The bench was about 16″ deep, and I wanted to allow an extra 4″-5″ on either side for staple-gun allowance. 16 inches + 5 inches (allowance top) + 5 inches (allowance bottom) = 26″ total. That’s what I based my overall yardage on, since the 55″ width of the bolted fabric is a standard that stays the same as they simply unroll the bolt for how much fabric you need.

From here, you take the amount in inches (in this case 26″), and ALWAYS divide by 36 to convert inches into yardage of fabric needed. That gave me 0.72 yards of fabric needed. I typically round up to the nearest 1/4 yard because it doesn’t hurt to get just a little extra fabric in case your calculations are off. You can judge this yourself based on how much seam allowance you included and how far off from the next 1/4 yard you are. We ordered 0.75 or 3/4 of a yard.

How to Recover an Upholstered Bench No-Sew Technique

  1. We started by unscrewing the top of the upholstered bench from the base using a drill.
  2. We decided the new chevron fabric was thick enough that we could simply recover the bench over the existing fabric, that way we didn’t damage the padding or loose it’s shape. If you can do this, it makes the entire process SO much easier.
  3. We laid the face of the chevron fabric down so it was facing the ground. Then we put the board on top, front side down. Because this is a geometric print with a repeat, I wanted to measure to make sure it was evenly spaced out on the fabric. I measured the center of the board (where the purple pen is shown below) and lined it up with the center of a chevron point like this. I also eyeballed where I wanted it to hit on the sides. style trials Measuring fabric to recover seat - How to Calculate Fabric YardageIf you’re not sure, you can always wrap the fabric around the board with your hands and look at it real quick to make sure you like how it’s placed. It’s always better to double check!
  4. Next, we proceeded with stapling the fabric around all 4 sides before proceeding to the corners. Make sure to read my tutorial from when I recovered my kitchen chairs on exactly how to do this, and how to fold the corners which can be the trickiest part.Staple nosew recover fabric tutorial diy - How to Calculate Fabric Yardage
  5. From there, simply drill the seat back on the benchtop and you’re done!

Before & After Pics:

Before and After Bench Seat Recovered - How to Recover an Upholstered BenchStyle Trials Bench Recover Before And After - How to Recover an Upholstered Bench

Style Trials Bench Makeover After Grey Chevron Print

Not too shabby for less than an hours worth of work, huh? She plans to eventually stain the piece darker and add new hardware, but at least now it looks fresh and part of this century! 🙂

What do you think of the finished piece and have you tried doing anything like this before? If so, let me know below…I’d love to see your before and after pictures!

 


Friday Freebie! Free Wedding Guest Book from Shutterfly ($29.99 Value)

Okay, you don’t have to use it as a wedding guest book, but what a great idea, huh?! I’ve seen photo books used in a variety of ways around weddings. From being part of the creative way a groom pops the question, to showcasing a couple’s engagement pictures with spaces for people to write their well wishes, it’s definitely a great way to personalize the “story of us.” This Friday Freebie is for a free 8X11 hardback 20-page custom photo book from Shutterfly. Hurry and claim promo code now as these things go quick…and the best part is you don’t have to actually make it until 3/16!Style Trials Free Wedding Guest Book Shutterfly Custom Photo Book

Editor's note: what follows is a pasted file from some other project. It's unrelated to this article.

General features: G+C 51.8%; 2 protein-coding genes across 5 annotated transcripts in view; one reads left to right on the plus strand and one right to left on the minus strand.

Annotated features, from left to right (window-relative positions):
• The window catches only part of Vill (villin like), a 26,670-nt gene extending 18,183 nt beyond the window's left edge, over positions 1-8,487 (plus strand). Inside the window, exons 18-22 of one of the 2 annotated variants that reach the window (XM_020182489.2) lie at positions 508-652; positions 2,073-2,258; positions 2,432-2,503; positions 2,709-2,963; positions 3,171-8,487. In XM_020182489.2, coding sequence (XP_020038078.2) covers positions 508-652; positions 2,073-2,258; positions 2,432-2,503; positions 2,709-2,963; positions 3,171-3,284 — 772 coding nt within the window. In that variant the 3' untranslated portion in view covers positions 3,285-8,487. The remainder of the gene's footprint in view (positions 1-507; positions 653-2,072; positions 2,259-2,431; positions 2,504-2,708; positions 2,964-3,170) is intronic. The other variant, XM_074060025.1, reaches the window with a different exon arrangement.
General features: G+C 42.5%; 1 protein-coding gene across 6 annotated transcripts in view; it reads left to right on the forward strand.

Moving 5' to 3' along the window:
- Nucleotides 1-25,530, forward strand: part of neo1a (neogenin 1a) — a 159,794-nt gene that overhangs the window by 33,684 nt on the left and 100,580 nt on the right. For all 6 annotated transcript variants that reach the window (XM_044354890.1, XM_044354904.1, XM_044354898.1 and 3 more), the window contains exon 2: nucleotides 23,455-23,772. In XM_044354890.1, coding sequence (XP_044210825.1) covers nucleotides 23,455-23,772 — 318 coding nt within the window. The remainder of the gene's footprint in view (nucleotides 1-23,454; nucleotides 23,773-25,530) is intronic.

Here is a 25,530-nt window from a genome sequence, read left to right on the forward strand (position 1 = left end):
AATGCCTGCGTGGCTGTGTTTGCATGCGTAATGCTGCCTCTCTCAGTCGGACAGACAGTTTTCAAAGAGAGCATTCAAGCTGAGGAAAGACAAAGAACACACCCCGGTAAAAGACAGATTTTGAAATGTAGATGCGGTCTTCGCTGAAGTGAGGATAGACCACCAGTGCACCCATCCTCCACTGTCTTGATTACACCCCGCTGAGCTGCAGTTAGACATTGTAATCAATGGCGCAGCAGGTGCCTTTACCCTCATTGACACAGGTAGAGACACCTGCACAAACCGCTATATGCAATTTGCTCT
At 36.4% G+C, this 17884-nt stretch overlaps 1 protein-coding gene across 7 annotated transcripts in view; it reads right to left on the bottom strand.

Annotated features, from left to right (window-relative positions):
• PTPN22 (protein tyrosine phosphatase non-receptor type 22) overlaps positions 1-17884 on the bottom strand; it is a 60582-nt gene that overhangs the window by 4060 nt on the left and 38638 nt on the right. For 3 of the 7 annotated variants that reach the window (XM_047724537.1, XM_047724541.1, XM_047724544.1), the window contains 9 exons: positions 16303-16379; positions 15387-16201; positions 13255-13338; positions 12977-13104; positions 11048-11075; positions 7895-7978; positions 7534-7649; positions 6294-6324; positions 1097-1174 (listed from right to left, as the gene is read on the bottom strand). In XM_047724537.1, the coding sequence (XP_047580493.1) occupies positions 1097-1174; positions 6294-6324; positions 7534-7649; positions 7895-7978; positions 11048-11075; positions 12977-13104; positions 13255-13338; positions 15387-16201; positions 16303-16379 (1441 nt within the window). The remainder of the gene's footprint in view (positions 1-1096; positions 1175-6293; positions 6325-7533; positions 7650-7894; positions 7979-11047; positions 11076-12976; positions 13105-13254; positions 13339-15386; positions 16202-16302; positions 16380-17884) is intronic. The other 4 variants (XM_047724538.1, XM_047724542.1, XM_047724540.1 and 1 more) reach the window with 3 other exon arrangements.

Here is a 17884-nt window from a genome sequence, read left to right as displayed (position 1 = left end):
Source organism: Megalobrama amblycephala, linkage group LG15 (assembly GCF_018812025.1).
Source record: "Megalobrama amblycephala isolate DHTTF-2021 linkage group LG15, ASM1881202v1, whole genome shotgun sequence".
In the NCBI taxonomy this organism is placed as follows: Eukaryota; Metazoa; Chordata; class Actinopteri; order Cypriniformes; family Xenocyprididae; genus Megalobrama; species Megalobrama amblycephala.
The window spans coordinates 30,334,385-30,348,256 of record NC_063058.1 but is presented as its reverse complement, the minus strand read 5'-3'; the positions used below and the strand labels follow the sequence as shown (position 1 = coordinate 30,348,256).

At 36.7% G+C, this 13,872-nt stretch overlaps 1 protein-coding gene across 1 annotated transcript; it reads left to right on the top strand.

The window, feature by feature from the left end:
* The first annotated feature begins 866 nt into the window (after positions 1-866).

Simply click here, “like” Shutterfly on Facebook if you haven’t already, then click to claim your code. Once you get your code, go ahead and add it to your account by clicking “make guest book.” It will take you to the Shutterfly page, where you can either create a new account or log into your existing one. You must enter your promo code when you log in so your free book is stored until you make it. This freebie expires March 16th, so you’ll have to make it by then. This is a $29.99 freebie value, and shipping is $8.99 and not included in the deal.

What will you create with your book?


How to Make an Easy Tulle Tutu

 It’s almost Halloween! One of my favorite times of year, and I needed a tulle tutu skirt for a costume. Those things can be really expensive, but I found they’re super easy (and cheap) to make yourself. I wanted to share my easy DIY tulle tutu technique, which can be applied to a variety of things such as baby skirts, pet outfits, or even adult costumes!

How to Make an Easy Tulle Tutu:

tulle tutu skirt finished diy

Tools Needed:

  • Between 45 yards – 60 yards of Tulle Spool (approximately 6″ wide) needed for an adult skirt. Joann’s Fabric sold these for $2.50 each, and I used 3 but could have used 4 spools if I wanted an even fuller skirt.
  • Ribbon of choice (I got one to match the tulle color) or elastic band for the waistband. If you use a ribbon, you will be tying it around your waist instead of stretching it out to get into it.
  • Scissors
  • Tape Measure

Style Trials Orange Tulle Spool

Step 1: Measure out the tulle about 2 feet long for an adult skirt. If it’s a pet skirt or baby skirt, it may need to be about half of that.

Style Trials how to make a tulle tutu skirt 1